Back to the characters, their relationship was so bloody refreshing. A book based solely on the ideas of friendship is rare, especially where there is potential for some romantic chemistry to occur. I mean Frances was bisexual and Aled identified as asexual, so there was basically no reason for them not to get together other than the fact that their relationship was entirely platonic. THANK YOU SO MUCH BOOK GODS FOR FINALLY ANSWERING MY PRAYERS FOR AN AUTHOR WHO FINALLY UNDERSTANDS THAT TWO TEENAGERS OF OPPOSITE SEX CAN BE FRIENDS WITHOUT WANTING TO GET INTO EACH OTHER’s PANTS AT ONE POINT OR ANOTHER.

Their friendship was honestly flawlessly written, whilst still possessing flaws – there were fights and disagreements but it was clear that there was a lot of platonic love between them, and paired with understanding and a general love of similar things – they made a wonderful pair.

This book was definitely not an easy read, with the aforementioned reflections on the education system – but also with the general works of being a teenager and trying to find yourself whilst simultaneously losing yourself in the process whilst trying to overcome all the other hardships that life will throw in your way such as familial issues, and general not knowing what to do which comes quite often as a teenager in present-day society which inadvertently pressurises us to get our metaphorical shit together and adult slightly before we are actually ready to in a lot of cases. I mean – deciding what I want to do with my life at 16? No thanks… I’d much rather not, but unfortunately, there is just no escaping it.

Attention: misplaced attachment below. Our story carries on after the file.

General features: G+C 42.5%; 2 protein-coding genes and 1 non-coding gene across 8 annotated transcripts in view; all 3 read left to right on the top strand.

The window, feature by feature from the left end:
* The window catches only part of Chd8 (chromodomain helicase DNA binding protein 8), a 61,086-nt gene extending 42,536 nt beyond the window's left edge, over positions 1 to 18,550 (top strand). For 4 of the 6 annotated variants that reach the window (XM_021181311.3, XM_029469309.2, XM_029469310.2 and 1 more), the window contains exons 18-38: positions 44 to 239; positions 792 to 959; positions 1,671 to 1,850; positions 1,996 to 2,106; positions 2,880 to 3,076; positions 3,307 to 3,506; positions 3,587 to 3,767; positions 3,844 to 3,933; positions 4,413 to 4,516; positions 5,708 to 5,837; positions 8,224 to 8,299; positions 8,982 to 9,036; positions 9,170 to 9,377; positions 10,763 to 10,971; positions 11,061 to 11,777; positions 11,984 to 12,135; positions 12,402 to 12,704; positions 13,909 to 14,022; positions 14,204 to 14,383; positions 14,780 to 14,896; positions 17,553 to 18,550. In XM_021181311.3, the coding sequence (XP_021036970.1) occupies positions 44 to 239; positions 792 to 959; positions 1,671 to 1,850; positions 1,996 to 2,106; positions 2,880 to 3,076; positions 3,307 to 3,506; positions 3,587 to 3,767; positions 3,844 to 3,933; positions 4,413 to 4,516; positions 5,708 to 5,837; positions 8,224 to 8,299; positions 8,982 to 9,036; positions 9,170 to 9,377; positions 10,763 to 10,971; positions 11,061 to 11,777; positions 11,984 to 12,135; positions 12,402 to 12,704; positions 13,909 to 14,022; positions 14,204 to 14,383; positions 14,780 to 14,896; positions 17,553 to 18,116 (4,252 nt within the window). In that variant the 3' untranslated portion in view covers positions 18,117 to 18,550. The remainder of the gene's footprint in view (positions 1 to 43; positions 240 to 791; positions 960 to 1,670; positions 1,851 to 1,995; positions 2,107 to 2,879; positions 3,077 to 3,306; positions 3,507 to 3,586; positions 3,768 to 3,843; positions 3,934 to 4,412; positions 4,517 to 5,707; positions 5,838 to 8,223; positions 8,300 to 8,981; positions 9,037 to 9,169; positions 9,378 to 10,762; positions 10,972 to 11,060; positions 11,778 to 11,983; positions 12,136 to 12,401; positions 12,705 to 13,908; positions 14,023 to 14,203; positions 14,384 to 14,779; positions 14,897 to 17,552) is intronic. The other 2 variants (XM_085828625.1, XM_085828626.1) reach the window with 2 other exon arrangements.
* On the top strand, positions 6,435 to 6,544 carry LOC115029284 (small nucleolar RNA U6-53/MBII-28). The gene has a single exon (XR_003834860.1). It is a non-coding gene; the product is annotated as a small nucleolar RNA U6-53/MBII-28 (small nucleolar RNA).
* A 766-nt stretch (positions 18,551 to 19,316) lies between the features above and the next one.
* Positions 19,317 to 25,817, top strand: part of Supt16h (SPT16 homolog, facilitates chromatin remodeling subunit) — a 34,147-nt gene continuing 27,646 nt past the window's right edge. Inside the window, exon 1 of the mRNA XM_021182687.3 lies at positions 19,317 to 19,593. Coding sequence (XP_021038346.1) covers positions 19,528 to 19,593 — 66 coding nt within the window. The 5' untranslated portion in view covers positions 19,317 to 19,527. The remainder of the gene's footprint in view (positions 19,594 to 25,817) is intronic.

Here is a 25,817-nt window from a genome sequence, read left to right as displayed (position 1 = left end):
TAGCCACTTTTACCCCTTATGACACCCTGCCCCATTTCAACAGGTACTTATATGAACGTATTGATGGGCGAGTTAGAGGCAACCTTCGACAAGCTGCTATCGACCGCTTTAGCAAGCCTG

I loved every single thing about this book, down to the way in which it was written, the style was easy to read and made the 470 page book shrink down into one sitting of just over an hour and a bit…. The transcripts were a brilliant addition, and I honestly felt as though I could hear Aled speaking when reading them. The concept of Universe City was truly brilliant (have I used the word brilliant enough in this post??) and whilst it definitely made me cry towards the end, I appreciated the messages which it carried.

Also, may we talk about how bloody realistic and relatable this book generally was? Oseman honestly did a brilliant job, and I think that is partly due to her age – there were honestly so many points during the novel at which I simply felt like saying “same” or “that’s me and so and so” and I honestly don’t think enough books have gotten that sort of reaction out of me, so huge HUGE kudos to the brilliant author.

One thing that actually had me bouncing with excitement was the fact that this book was actually set in my home town’s surrounding area. The descriptions of the highstreet and its cobblestone streets rang a bell whilst reading, but it didn’t fully click why it was a little bit too familiar until I found out Oseman’s origins. This in turn left me a wee bit inspired and with hope that I too may be able to create similar wonderful things with my writing if I stick with it… so I guess this is a huge personal thank you for her from me too.